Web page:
VELSHI: You would think so and you would hope so. I don’t know.

Diane, David, stay right there.

Let’s talk to one of the most powerful voices in the debt ceiling debate. I think you’re going to enjoy this. He’s not an elected official. He’s not a government employee. Grover Norquist is the president of Americans for Tax Reform.

Grover, your lobbying group has gotten more than 230 House Republicans and nearly 40 GOP senators to sign a pledge never to support an increase in taxes. And you warn those who break your pledge will pay a political price. Are you the reason that we don’t have a debt ceiling increase right now?

GROVER NORQUIST, PRESIDENT, AMERICANS FOR TAX REFORM: Well, as you know, the pledge, the “taxpayer protection pledge,” is a pledge that candidates for office and House and Senate members and presidents sign to the voters of their state and to the nation. The pledge isn’t to Americans for Tax Reform. It isn’t to me. The American taxpayers have asked and elected a majority in the House of Representatives and 41 members of the Senate who ran committing not to raise taxes.

VELSHI: Right.

NORQUIST: Our friend, President Obama, has said he won’t try and solve the problem he created with his spending unless people —

VELSHI: Oh, wait, wait, wait, wait a minute.

NORQUIST: — give him more money.

VELSHI: He created with his spending? You didn’t just suggest that our budget problem is because of President Obama, did you, Grover?

NORQUIST: Well, let’s see. On August 2nd, which is the new date that Geithner gave us —

VELSHI: Right.

NORQUIST: He gave us a may date. Now there’s a new absolute date — VELSHI: Right.

NORQUIST: — that he wasn’t —

VELSHI: You know, Grover, Grover —

VELSHI: Let’s have a true conversation here. You know better than what that is. You know that we hit the debt limit on May 16th, and you know that the treasury secretary said —

NORQUIST: August 2nd —

VELSHI: — I can move things around until August 2nd. Let’s — let’s have a real conversation, Grover.

NORQUIST: The new day — why are we hitting August 2nd? Why are we —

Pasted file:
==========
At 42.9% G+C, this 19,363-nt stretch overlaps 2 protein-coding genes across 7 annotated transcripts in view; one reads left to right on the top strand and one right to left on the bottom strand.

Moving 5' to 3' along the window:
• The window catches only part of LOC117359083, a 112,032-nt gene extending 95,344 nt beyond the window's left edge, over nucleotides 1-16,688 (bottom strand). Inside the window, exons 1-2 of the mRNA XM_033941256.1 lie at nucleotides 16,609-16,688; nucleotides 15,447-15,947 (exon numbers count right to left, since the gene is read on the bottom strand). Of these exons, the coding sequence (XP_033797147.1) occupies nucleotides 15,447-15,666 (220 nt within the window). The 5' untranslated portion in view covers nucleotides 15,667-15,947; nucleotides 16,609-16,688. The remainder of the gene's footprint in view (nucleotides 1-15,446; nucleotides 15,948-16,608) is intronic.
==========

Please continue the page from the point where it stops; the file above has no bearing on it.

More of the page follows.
VELSHI: Because he’s moving things around.

NORQUIST: — hitting August 2nd?

VELSHI: You know that as well as I do. OK, let’s just get back to the point —

NORQUIST: Because Obama spent — we’re at this —

VELSHI: Are we in this debt situation —

NORQUIST: — debt ceiling because Obama —

VELSHI: — because of the Obama administration, Grover?




VELSHI: — because that’s an unreasonable position. Let me just ask you something. What is wrong with electing —

NORQUIST: $800 billion on the stimulus?

VELSHI: What is wrong —

VELSHI: Our debt problem is far beyond $800 billion, Grover. What is wrong —

NORQUIST: That’s why —

VELSHI: — with electing people, as we do, to represent us in government and get to Washington and say, This conversation is a whole lot more nuanced and complex than it was when I was running for office in Iowa or in Arkansas or in New York, and I might have to compromise. Why is preserving the inability to increase taxes more important than the overall health of the economy and the danger that it’s putting us into right now?

NORQUIST: Because not raising taxes is important to the health of the economy because the president wants to spend the money, he wants to raise taxes and spend more money, and the answer to that is no.

The most important thing to turn the economy around — we’ve been losing jobs since Obama started spending more money, dramatically increased — the Bush spending was bad and too high.

VELSHI: Right.

NORQUIST: Obama’s spending is a trillion dollar more this year than when Bush left office, $1 trillion in one year. He’s going to add another $10 trillion to the debt during his presidency. That’s what we need to pull back. He wants to raise taxes. The American people and the people they elected say, Don’t raise taxes, cut spending.

That’s the argument. Obama wants to spend more and raise taxes. The Republicans want to spend not as much money as Obama does and not raise taxes. Why would you have them go to the American people and say, Because Obama wants to spend more money, you’re going to have to pay for it? The answer to that’s no.

VELSHI: OK, Grover, hold on right there because I want to ask you whether or not there are any taxes in this country that you need to see increased to make things a little more fair. Grover Norquist is standing by. We’re going to be right back after the break.